Becoming a coral keeper means you need to pay attention to the calcium (Ca), alkalinity (Alk), and magnesium (Mg) levels inside your aquarium. To make your life easier, it is recommended to use a dosing pump that automatically doses the aquarium water for you, a few times a week.
Regular testing (API and RedSea test kits are great for this!) and the use of a dosing pump can help you maintain perfect conditions, which as aquarium hobbyists, doesn’t always go our way, especially if you have a busy work schedule or go on holiday.
Keeping the following water conditions in range will help make your Zoa brighter and keep them happy and healthy!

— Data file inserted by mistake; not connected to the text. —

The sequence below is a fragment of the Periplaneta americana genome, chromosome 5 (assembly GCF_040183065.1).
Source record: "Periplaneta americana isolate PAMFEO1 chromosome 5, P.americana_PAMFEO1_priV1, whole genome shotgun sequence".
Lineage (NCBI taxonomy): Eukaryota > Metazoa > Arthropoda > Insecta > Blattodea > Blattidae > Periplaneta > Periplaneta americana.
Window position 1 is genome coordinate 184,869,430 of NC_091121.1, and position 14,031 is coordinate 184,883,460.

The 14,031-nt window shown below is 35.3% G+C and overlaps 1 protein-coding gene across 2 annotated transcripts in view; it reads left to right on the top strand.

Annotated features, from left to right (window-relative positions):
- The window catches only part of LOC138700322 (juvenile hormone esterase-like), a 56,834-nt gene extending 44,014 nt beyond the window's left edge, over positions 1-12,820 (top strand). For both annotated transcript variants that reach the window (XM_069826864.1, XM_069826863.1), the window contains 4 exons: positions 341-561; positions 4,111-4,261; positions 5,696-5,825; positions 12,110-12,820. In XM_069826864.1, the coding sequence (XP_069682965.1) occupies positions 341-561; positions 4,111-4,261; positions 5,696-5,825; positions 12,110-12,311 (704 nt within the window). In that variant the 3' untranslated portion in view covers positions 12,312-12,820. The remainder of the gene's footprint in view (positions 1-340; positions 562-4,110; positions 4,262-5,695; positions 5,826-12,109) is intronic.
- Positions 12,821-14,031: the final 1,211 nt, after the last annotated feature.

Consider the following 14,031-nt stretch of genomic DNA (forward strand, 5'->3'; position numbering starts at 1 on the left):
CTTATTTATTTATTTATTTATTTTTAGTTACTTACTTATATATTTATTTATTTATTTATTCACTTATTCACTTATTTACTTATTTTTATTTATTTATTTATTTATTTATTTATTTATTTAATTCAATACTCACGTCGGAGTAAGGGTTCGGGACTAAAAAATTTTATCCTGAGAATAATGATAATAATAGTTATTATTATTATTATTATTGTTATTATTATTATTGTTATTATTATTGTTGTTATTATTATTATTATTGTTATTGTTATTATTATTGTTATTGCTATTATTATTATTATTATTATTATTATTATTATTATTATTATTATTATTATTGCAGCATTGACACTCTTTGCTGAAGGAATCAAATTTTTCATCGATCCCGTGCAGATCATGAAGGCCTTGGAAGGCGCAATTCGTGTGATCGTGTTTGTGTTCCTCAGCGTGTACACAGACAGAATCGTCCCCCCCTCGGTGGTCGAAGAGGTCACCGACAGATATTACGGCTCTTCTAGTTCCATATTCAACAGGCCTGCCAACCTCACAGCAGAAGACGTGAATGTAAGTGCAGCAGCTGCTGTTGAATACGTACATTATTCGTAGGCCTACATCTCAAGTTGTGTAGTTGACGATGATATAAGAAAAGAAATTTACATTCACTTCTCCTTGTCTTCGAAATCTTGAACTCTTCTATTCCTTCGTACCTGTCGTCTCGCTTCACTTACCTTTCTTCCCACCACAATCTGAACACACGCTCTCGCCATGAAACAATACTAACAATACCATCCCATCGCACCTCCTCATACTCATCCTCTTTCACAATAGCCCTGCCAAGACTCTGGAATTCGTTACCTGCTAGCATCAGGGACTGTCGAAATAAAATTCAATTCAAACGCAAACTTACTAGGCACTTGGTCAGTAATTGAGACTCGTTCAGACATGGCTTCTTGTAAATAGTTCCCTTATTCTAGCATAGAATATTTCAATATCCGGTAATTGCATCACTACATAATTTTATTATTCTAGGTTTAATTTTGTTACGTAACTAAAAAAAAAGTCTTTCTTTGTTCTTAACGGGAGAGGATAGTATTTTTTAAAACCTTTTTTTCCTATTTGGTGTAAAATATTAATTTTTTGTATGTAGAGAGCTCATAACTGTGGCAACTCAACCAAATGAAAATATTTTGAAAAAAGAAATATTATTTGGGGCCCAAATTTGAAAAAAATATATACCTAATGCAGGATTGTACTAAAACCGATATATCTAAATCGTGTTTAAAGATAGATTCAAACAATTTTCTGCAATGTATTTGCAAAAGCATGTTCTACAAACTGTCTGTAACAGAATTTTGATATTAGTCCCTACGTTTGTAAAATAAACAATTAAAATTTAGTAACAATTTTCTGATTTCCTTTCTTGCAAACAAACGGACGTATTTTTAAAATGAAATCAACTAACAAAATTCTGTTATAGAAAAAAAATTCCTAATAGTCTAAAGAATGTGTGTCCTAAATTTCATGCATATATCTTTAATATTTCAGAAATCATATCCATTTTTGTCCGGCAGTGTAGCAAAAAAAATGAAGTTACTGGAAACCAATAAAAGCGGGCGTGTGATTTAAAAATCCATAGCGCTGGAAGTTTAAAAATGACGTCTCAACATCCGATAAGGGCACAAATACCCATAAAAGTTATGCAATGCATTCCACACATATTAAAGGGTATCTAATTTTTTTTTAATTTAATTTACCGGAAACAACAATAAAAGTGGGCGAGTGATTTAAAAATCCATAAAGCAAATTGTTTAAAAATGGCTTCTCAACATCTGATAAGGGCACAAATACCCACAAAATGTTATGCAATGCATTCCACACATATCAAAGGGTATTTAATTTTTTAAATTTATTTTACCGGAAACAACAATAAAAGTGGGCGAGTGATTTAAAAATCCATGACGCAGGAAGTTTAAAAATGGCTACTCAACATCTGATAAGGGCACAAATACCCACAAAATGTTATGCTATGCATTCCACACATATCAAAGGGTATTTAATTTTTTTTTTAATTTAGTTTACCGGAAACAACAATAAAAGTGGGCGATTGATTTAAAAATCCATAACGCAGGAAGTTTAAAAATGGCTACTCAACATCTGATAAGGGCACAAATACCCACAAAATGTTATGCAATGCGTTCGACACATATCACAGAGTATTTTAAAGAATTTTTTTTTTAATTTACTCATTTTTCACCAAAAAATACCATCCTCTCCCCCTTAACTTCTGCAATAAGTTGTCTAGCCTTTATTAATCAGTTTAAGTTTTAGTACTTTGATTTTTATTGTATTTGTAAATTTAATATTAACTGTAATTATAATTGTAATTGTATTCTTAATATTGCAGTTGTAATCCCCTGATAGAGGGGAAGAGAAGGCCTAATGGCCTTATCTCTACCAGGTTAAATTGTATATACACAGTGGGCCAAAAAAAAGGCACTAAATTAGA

Ideal Water Conditions
- Temperature: 75° – 80 °F
- pH: 8.1 – 8.4
- Salinity: 1.024 – 1.026
- Alkalinity: 8 – 9.5 dKH
- Nitrates: <10 ppm
- Phosphates: <10 ppm
- Calcium: 420 – 440 ppm
- Magnesium: 1260 – 1350
Another thing we have to squeeze into this section is iodine. Zoanthids need iodine to grow, which is usually replenished when you do a water change. However, if you have an impressive collection of Zoas (we would love to see – drop us a reply below!), your aquarium may be slightly iodine deficient, so you may need to supplement the water.
Zoanthid Coral Lighting (& PAR) Requirements
Corals are not scared of the dark, but lighting is required for your Zoanthid as they rely on photosynthesis to survive. The good news is, most Zoanthids are pretty forgiving and tolerant of different lighting, but note that too much light will cause more harm than too little, while too little light may cause your Zoanthid to turn brown.